AILSA CHANG, HOST:
Democrats in the House and Senate are calling for an investigation into the National Park Service. They say the Trump administration has a pattern of restricting and censoring climate change science. And they point to a report on sea level rise written for the National Park Service as the latest example. Rae Ellen Bichell of member station KUNC visited the scientist who wrote it.
RAE ELLEN BICHELL, BYLINE: When I arrived at Maria Caffrey's house, her husband was about to take their baby out for a stroll.
(SOUNDBITE OF BABY COOING)
MARIA CAFFREY: Cover her little feet.
BICHELL: Her baby is called Katherine. But Caffrey's professional baby is an 86-page report on the National Park Service. She's been toiling over it for the better part of six years. Caffrey's a climate scientist with the University of Colorado. But she also contracted with the service to study how intensifying storms and rising seas might impact more than a hundred National Park Service sites, places like the National Mall in Washington, D.C.
CAFFREY: Oh, it would create flooding across a massive area.
BICHELL: She came up with four outcomes for each site.
CAFFREY: There's a best-case scenario for if us and other nations decide to get together and reduce our CO2 emissions.
BICHELL: And then there's the worst-case scenario if we continue with business as usual. Compiling this report was a long slog. But finally, right before the 2016 presidential election, she turned in the final draft. And the National Park Service has been sitting on it ever since.
CAFFREY: Yeah. Yeah.
BICHELL: The Center for Investigative Reporting requested public records on the study, which show that it had been edited in a very specific way. She shows me on her laptop.
CAFFREY: OK, so they wanted to take out this.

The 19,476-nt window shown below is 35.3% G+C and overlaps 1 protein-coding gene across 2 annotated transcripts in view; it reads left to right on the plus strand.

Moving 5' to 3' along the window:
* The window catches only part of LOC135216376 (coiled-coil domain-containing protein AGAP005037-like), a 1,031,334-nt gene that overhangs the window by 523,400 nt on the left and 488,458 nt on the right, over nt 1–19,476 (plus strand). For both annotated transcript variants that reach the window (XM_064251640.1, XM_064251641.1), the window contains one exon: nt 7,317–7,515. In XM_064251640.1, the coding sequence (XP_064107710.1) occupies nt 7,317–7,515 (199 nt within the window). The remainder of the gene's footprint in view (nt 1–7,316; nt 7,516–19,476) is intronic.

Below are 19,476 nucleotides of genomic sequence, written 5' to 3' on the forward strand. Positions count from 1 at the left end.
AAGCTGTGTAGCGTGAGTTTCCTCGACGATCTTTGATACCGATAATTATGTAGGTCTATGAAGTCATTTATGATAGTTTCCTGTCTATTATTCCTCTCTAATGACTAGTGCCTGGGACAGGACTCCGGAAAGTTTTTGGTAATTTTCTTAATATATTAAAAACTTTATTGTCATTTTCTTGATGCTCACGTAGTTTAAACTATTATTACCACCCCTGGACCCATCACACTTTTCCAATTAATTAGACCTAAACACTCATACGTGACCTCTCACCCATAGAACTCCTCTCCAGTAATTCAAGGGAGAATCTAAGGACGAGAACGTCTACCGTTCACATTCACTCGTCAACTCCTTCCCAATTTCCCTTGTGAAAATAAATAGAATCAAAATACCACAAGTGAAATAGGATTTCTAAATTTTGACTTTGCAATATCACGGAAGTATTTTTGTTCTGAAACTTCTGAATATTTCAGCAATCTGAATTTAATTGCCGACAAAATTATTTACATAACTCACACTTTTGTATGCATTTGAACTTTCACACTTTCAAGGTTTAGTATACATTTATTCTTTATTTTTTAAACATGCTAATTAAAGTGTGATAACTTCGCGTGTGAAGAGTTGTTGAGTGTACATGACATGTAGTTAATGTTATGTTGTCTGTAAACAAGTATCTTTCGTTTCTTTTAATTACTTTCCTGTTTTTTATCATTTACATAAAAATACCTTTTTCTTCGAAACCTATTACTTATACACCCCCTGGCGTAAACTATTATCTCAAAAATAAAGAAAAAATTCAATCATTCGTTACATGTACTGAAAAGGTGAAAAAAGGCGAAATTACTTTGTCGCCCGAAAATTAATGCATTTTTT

BICHELL: Mentions of climate change being caused by humans have been systematically deleted - words like anthropogenic, the scientist way of saying human-caused. Sounds small...
ROMANY WEBB: But they're really important words.
BICHELL: That's Romany Webb, a climate law fellow at Columbia Law School.
WEBB: And if we remove them, it really impairs public understanding about what's causing climate change and what we can do to fix it.
BICHELL: Webb runs a site at Columbia called the Silencing Science Tracker. It tracks government attempts to restrict or prevent scientific research. So far they have more than 120 entries.
WEBB: And rising pretty much every day.
BICHELL: The National Park Service responded to our requests for an interview with a brief email saying they'll provide more information when the report is final. Meanwhile, Secretary of the Interior Ryan Zinke said he's never seen the report.
(SOUNDBITE OF ARCHIVED RECORDING)
RYAN ZINKE: So I want an investigation into how that document got around to the press, it got - before even we had a chance to look at it.
BICHELL: Caffrey says there's a reason the press has the document.
CAFFREY: I was legally required to release these records.
BICHELL: She works for a public university, so it had to comply with record requests. It's unclear now what will happen with Caffrey's report on sea level rise. But while this report seems theoretical for now, baby Katherine could live through all the changes her mom's predicting. By 2100 she'll be 83.
CAFFREY: When the next big storm strikes a major city, she can think of mommy and how she warned people.
BICHELL: Or at least how she and others tried.
CAFFREY: I really am trying very hard.
BICHELL: But she's worried about what will happen to her report and how it may impact her future as a scientist. For NPR News, I'm Rae Ellen Bichell.
CHANG: That story comes to us from the Mountain West News Bureau.
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